By KS Jayaraman
The tiol budget presented by Fince Minister Arun Jaitley has been hailed as “growth oriented” by the corporate sector, but Indian scientists seem not too enthused and say the much-touted “achhe din” (good days) are yet to arrive.
According to the budget documents, the government has provided Rs.356 billion ($6 billion) for research to various departments in the ministries of science, atomic energy defence, health, earth sciences, new and renewable energy and space. This allocation is 17.2 percent more than last year’s but is still a mere two per cent of the total Rs.17,775 billion available with the government for expenses this year.
The scientists, who were expecting some big bang announcements and a huge hike for scientific research in the wake of Prime Minister rendra Modi’s rhetoric in the past, are depressed that Jaitley’s 90-minute speech left no cause for such celebration.
They note that the word science finds only a cursory mention in the 47-page budget document and that, unlike in previous years, science and technology does not get the prominence it deserved.
It is sad that funding for science in India continues to remain sub-optimal, C.N.R Rao, scientific adviser to former prime ministers since 2004 and a Bharat Rat awardee, lamented. “I do not know what to say except that (our) science continues to be in bad shape due to idequate funding,” Rao told IANS.
Only 10 days ago, thousands of PhD scholars turned the spotlight on the poor state of research funding through tion-wide protests demanding a hike in the fellowship amount. Noting that no new science projects have been initiated in this year’s budget, Rao said “even existing programmes” are already feeling the crunch.
“My appeal to the prime minister is that even now it is not too late to rectify the mistake and allocate additiol funds for science,” Rao said. “The increase required is so small (in comparison to the available total budget) that it will not even be noticed.” He hoped that the science academies in the country would collectively take up the issue.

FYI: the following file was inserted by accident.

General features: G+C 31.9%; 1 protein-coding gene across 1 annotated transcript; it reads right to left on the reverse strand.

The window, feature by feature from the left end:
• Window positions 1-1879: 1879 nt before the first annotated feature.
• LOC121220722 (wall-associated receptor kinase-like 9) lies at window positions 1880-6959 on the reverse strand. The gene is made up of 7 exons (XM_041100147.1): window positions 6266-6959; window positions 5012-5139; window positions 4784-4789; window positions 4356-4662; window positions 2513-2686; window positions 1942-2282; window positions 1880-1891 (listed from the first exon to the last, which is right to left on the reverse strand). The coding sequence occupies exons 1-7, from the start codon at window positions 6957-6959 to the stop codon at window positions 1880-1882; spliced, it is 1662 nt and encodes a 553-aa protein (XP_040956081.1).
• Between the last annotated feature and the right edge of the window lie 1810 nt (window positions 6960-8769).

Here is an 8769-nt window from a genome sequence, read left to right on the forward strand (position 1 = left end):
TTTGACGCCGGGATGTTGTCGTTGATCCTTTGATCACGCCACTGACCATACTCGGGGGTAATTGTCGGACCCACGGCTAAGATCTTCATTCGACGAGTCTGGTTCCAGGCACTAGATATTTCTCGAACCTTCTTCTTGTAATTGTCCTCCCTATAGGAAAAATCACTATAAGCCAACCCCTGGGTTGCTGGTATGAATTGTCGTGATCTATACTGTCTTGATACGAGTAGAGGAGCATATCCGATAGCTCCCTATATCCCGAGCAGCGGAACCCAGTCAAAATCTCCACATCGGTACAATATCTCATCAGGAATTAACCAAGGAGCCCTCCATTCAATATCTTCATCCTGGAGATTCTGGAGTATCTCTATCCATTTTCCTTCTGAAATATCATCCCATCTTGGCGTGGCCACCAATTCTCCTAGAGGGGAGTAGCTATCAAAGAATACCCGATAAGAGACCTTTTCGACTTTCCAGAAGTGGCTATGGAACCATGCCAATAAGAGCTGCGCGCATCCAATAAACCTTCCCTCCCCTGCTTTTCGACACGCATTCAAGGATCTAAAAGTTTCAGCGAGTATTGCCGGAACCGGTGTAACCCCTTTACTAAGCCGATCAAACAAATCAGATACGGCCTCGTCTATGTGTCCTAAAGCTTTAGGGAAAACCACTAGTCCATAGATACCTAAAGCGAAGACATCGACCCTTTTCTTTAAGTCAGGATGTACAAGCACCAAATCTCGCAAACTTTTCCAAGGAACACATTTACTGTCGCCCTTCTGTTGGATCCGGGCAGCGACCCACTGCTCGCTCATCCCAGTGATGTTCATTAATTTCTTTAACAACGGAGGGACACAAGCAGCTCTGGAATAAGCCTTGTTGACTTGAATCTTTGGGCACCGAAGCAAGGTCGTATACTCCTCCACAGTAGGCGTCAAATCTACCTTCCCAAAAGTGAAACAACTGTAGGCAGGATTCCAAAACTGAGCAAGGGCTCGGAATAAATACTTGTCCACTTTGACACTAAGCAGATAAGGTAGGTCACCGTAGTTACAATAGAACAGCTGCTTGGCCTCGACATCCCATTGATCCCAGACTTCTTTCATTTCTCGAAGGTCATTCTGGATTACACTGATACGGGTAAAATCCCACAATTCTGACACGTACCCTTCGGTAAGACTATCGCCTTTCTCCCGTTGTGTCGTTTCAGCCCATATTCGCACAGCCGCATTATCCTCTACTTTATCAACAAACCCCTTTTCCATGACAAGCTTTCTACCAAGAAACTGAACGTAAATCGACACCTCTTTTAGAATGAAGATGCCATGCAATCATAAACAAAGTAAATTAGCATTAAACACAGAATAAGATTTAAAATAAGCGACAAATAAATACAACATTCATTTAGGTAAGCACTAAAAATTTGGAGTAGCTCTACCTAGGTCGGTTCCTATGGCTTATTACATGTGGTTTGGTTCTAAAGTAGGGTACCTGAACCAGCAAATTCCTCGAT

M. Vijayan, former president of the New Delhi-based Indian tiol Science Academy and a professor in the Indian Institute of science in Bengaluru, said he too was surprised at science not getting emphasis on allocations in the budget. “The hike in allocation this year is only slight, and our science spending is still hovering around 0.8 per cent of the GDP - far short of the two percent target,” Vijayan told IANS.
The fince minister’s announcement that the government will set up one more IIT in Kartaka and six more institutions of the All India Institute of Medical Sciences-type has not brought any cheer either. Rao says this is a futile exercise “as many such institutions established earlier remain headless and without laboratory facilities”.
But K. Vijay Raghavan, secretary in the department of biotechnology, an incurable optimist, did not think the government has let scientists down. “The budget is good news (for science). No cuts, a modest increase and new opportunities in entrepreneurship,” Raghavan told IANS.
Subhash Lakhotia, professor emeritus at the Baras Hindu University, cautioned that though the modest increase is good news, “an allocation, by itself, does not mean much unless the amount is really made available in good time”.
Last year, the allocated budget of the government laboratories and grants for research projects were cut by as much as 35 percent. “This feature is a greater worry as it upsets any planning by the agencies,” Lakhotia told IANS. But the government’s move to establish an Innovation Promotion Platform involving academics, entrepreneurs, and researchers and another mechanism called SETU (Self-Employment and Talent Utilisation) to support all aspects of start-up businesses in technology-driven areas has been widely welcomed.
“If administered well, these steps can act as a force multiplier for both the Make in India initiative and for employment generation,” Bhaskar Ramamurthi, director of the Indian Institute of Technology-Madras, told IANS.